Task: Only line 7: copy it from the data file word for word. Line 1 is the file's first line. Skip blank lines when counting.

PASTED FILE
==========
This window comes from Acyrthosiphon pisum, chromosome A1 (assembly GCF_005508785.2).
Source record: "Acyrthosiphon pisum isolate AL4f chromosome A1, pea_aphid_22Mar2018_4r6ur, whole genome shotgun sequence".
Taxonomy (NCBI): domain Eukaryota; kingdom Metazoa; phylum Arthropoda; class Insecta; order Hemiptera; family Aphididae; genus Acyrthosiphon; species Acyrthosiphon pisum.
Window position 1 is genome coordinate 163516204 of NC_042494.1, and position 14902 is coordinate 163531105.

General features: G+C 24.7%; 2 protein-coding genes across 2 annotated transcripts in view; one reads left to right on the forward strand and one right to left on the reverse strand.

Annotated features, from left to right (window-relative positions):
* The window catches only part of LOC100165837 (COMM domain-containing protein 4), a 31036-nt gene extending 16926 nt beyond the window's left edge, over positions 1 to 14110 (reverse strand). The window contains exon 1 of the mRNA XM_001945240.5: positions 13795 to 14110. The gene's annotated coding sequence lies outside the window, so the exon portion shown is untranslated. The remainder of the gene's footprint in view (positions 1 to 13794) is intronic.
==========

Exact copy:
* The window catches only part of LOC100165837 (COMM domain-containing protein 4), a 31036-nt gene extending 16926 nt beyond the window's left edge, over positions 1 to 14110 (reverse strand). The window contains exon 1 of the mRNA XM_001945240.5: positions 13795 to 14110. The gene's annotated coding sequence lies outside the window, so the exon portion shown is untranslated. The remainder of the gene's footprint in view (positions 1 to 13794) is intronic.